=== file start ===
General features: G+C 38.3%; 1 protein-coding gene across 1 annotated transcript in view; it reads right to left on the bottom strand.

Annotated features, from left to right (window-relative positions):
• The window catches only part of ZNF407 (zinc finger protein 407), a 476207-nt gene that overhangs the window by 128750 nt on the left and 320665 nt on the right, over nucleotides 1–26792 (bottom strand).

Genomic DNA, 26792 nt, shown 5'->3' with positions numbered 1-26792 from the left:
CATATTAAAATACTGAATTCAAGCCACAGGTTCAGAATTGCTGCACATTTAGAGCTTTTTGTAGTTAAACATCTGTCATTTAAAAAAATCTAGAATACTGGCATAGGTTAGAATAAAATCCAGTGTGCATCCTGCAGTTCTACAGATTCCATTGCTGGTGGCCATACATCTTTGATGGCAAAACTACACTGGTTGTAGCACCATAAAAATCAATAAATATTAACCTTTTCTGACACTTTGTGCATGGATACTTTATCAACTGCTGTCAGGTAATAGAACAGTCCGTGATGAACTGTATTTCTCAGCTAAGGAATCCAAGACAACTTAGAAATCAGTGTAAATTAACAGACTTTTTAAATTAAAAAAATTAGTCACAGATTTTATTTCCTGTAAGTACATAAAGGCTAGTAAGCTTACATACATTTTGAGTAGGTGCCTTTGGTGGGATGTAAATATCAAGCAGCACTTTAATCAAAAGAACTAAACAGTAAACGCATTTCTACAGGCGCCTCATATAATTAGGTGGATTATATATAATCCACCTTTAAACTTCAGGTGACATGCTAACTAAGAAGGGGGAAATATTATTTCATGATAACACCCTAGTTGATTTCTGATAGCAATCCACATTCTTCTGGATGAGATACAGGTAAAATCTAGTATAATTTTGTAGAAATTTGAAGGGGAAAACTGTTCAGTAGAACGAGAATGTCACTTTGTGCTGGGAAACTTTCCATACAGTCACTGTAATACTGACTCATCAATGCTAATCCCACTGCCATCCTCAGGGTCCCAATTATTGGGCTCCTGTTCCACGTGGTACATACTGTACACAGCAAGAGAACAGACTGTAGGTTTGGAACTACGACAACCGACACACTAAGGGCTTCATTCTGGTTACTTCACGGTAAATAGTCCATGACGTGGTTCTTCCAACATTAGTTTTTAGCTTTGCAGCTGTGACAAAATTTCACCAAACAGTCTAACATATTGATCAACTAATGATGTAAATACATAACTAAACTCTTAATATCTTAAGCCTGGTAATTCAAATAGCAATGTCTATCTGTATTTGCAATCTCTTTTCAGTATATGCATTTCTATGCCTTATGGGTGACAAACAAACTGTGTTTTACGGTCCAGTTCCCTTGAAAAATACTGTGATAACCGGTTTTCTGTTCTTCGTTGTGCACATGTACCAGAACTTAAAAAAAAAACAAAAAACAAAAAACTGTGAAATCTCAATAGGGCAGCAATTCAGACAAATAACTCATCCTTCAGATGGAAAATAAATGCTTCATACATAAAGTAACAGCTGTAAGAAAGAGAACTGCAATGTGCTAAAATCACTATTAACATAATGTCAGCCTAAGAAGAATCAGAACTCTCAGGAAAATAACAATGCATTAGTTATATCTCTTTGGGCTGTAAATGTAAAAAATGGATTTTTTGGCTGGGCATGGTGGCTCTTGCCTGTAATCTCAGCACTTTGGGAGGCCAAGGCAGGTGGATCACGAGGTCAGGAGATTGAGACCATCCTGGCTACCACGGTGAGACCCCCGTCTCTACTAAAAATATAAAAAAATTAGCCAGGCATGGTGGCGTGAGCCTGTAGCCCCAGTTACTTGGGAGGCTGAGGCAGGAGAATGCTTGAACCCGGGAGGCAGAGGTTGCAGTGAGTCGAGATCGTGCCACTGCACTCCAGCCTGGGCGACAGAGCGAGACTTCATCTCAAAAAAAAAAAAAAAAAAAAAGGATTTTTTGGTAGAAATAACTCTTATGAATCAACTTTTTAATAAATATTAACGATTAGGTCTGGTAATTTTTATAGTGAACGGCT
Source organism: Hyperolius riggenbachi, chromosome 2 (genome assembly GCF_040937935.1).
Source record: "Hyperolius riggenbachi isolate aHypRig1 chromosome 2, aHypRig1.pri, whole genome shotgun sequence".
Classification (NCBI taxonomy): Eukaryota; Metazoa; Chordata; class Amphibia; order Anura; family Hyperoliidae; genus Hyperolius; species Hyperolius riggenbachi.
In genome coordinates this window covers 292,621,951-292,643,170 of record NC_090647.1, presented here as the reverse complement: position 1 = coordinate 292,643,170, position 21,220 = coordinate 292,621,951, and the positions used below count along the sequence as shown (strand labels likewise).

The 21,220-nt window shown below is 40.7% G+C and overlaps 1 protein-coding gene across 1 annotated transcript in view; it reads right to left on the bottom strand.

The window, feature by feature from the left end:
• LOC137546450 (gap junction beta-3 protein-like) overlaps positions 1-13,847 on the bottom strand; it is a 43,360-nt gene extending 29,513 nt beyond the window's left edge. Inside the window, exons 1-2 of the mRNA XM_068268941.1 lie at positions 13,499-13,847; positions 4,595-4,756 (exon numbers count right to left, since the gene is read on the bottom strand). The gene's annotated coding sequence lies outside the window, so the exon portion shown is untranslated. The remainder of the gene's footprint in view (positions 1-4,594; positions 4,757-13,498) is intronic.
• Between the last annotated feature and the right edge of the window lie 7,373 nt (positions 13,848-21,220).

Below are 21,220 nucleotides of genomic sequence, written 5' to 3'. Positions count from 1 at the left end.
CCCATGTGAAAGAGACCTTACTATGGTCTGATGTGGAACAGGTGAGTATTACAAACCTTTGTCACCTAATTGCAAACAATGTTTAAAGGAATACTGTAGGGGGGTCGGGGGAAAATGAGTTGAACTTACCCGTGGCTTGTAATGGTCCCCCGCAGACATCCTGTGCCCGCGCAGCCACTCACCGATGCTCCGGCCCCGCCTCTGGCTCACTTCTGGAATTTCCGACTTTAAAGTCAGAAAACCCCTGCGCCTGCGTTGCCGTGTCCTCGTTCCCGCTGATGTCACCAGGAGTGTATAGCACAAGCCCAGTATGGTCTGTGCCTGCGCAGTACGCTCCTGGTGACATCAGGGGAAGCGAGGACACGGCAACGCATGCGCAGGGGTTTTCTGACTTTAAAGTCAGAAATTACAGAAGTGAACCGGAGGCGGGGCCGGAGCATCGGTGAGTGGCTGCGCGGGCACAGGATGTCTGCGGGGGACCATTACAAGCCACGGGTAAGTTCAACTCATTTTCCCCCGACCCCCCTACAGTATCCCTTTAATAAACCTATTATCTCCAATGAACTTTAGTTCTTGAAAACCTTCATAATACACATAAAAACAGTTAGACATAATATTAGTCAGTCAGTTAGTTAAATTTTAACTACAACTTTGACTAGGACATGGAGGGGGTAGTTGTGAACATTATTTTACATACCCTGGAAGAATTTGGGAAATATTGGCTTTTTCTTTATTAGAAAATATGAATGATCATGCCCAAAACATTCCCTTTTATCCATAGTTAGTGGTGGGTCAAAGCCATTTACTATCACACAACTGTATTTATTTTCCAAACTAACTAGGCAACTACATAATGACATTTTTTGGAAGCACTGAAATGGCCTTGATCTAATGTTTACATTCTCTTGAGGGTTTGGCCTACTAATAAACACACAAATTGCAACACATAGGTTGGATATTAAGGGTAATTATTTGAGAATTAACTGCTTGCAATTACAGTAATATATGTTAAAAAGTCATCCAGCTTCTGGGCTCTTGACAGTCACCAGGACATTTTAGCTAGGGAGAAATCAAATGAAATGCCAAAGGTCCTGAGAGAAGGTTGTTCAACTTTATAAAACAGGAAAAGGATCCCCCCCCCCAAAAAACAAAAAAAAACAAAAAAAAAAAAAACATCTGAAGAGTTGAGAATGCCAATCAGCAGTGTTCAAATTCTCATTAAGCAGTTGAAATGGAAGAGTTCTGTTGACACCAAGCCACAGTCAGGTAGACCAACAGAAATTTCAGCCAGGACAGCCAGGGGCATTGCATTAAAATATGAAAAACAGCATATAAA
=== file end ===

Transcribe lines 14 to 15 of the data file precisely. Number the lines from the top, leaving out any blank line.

Below are 21,220 nucleotides of genomic sequence, written 5' to 3'. Positions count from 1 at the left end.
CCCATGTGAAAGAGACCTTACTATGGTCTGATGTGGAACAGGTGAGTATTACAAACCTTTGTCACCTAATTGCAAACAATGTTTAAAGGAATACTGTAGGGGGGTCGGGGGAAAATGAGTTGAACTTACCCGTGGCTTGTAATGGTCCCCCGCAGACATCCTGTGCCCGCGCAGCCACTCACCGATGCTCCGGCCCCGCCTCTGGCTCACTTCTGGAATTTCCGACTTTAAAGTCAGAAAACCCCTGCGCCTGCGTTGCCGTGTCCTCGTTCCCGCTGATGTCACCAGGAGTGTATAGCACAAGCCCAGTATGGTCTGTGCCTGCGCAGTACGCTCCTGGTGACATCAGGGGAAGCGAGGACACGGCAACGCATGCGCAGGGGTTTTCTGACTTTAAAGTCAGAAATTACAGAAGTGAACCGGAGGCGGGGCCGGAGCATCGGTGAGTGGCTGCGCGGGCACAGGATGTCTGCGGGGGACCATTACAAGCCACGGGTAAGTTCAACTCATTTTCCCCCGACCCCCCTACAGTATCCCTTTAATAAACCTATTATCTCCAATGAACTTTAGTTCTTGAAAACCTTCATAATACACATAAAAACAGTTAGACATAATATTAGTCAGTCAGTTAGTTAAATTTTAACTACAACTTTGACTAGGACATGGAGGGGGTAGTTGTGAACATTATTTTACATACCCTGGAAGAATTTGGGAAATATTGGCTTTTTCTTTATTAGAAAATATGAATGATCATGCCCAAAACATTCCCTTTTATCCATAGTTAGTGGTGGGTCAAAGCCATTTACTATCACACAACTGTATTTATTTTCCAAACTAACTAGGCAACTACATAATGACATTTTTTGGAAGCACTGAAATGGCCTTGATCTAATGTTTACATTCTCTTGAGGGTTTGGCCTACTAATAAACACACAAATTGCAACACATAGGTTGGATATTAAGGGTAATTATTTGAGAATTAACTGCTTGCAATTACAGTAATATATGTTAAAAAGTCATCCAGCTTCTGGGCTCTTGACAGTCACCAGGACATTTTAGCTAGGGAGAAATCAAATGAAATGCCAAAGGTCCTGAGAGAAGGTTGTTCAACTTTATAAAACAGGAAAAGGATCCCCCCCCCCAAAAAACAAAAAAAAACAAAAAAAAAAAAAACATCTGAAGAGTTGAGAATGCCAATCAGCAGTGTTCAAATTCTCATTAAGCAGTTGAAATGGAAGAGTTCTGTTGACACCAAGCCACAGTCAGGTAGACCAACAGAAATTTCAGCCAGGACAGCCAGGGGCATTGCATTAAAATATGAAAAACAGCATATAAA